Gaza Without End
Gaza Without End
By ROGER COHEN
Published: November 19, 2012
HOW does it end in Gaza?
This has been the issue with all the self-defeating Israeli military offensives of the past 16 years — Operation Grapes of Wrath in Lebanon, Operation Cast Lead in Gaza and now Operation Pillar of Defense, all of them, not coincidentally, initiated on the eve of national elections in Israel.
Gilad Sharon, the son of Ariel Sharon who orchestrated Israel’s withdrawal from Gaza in 2005, has an idea for an ending. He expressed it this way in The Jerusalem Post:
‘We need to flatten entire neighborhoods in Gaza. Flatten all of Gaza. The Americans didn’t stop with Hiroshima — the Japanese weren’t surrendering fast enough, so they hit Nagasaki, too. There should be no electricity in Gaza, no gasoline or moving vehicles, nothing. Then they’d really call for a cease-fire.’
Atomic bombs, blackness, stillness, nothingness — Sharon allows himself to indulge the old Israeli dream that the Palestinian people should just disappear. But of course they do not. They regroup. They find new leaders. They endure with hatred of Israel reignited by loss.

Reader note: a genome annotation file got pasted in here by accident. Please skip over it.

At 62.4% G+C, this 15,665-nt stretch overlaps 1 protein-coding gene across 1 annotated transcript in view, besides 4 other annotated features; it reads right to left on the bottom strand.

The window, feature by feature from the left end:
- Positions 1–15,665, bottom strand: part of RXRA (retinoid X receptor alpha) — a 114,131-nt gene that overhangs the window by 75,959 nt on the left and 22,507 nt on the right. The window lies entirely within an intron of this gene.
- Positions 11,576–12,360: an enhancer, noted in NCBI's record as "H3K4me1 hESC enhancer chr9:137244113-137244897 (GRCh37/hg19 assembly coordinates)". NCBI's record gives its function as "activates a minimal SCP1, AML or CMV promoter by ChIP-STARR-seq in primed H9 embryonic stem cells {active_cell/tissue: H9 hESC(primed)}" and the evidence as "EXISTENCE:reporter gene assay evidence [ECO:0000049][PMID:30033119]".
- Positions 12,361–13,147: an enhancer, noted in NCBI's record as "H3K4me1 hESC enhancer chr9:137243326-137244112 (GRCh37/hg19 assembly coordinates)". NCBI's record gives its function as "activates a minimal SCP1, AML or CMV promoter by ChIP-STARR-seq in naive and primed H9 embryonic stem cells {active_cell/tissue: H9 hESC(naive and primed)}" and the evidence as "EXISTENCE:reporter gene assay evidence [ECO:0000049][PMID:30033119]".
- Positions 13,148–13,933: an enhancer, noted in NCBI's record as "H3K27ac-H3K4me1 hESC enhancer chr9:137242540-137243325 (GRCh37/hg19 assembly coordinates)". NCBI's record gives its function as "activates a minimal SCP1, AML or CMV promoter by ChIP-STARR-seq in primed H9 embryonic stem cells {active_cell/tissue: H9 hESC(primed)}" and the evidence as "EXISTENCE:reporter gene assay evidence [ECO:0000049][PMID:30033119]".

The question for Prime Minister Benjamin Netanyahu was what to do: Escalate or pursue the cease-fire negotiations then being conducted on an unofficial basis through Egyptian good offices with Ahmed al-Jabari, the head of the military wing of Hamas and the man responsible both for the abduction of the Israeli soldier Gilad Shalit and his release a year ago. The aim of the cease-fire talks, in the words of the independent Israeli negotiator Gershon Baskin, ‘was to move beyond the patterns of the past.’
Is all this good for Israel? No. Unless good is defined as policies that radicalize the situation, erode middle ground, demonstrate the impossibility of agreement, and so facilitate continued Israeli occupation of the West Bank, the expansion of settlements there and the steady eclipse of the idea of a two-state peace. This may well be Netanyahu’s criteria for a tactical victory from Operation Pillar of Defense (along with victory for Likud on Jan. 22.)